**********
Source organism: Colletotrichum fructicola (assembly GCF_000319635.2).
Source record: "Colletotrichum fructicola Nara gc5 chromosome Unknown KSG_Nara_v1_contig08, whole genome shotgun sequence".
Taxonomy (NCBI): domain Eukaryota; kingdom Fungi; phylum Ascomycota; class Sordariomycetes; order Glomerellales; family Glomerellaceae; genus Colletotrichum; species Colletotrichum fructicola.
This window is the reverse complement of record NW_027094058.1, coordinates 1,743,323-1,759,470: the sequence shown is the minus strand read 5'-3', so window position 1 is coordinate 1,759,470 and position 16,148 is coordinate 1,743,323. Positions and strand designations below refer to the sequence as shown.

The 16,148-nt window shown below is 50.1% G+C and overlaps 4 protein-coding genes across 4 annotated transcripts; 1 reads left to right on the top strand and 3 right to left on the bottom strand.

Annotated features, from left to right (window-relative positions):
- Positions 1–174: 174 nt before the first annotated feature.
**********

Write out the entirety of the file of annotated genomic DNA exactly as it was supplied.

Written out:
Source organism: Colletotrichum fructicola (assembly GCF_000319635.2).
Source record: "Colletotrichum fructicola Nara gc5 chromosome Unknown KSG_Nara_v1_contig08, whole genome shotgun sequence".
Taxonomy (NCBI): domain Eukaryota; kingdom Fungi; phylum Ascomycota; class Sordariomycetes; order Glomerellales; family Glomerellaceae; genus Colletotrichum; species Colletotrichum fructicola.
This window is the reverse complement of record NW_027094058.1, coordinates 1,743,323-1,759,470: the sequence shown is the minus strand read 5'-3', so window position 1 is coordinate 1,759,470 and position 16,148 is coordinate 1,743,323. Positions and strand designations below refer to the sequence as shown.

The 16,148-nt window shown below is 50.1% G+C and overlaps 4 protein-coding genes across 4 annotated transcripts; 1 reads left to right on the top strand and 3 right to left on the bottom strand.

Annotated features, from left to right (window-relative positions):
- Positions 1–174: 174 nt before the first annotated feature.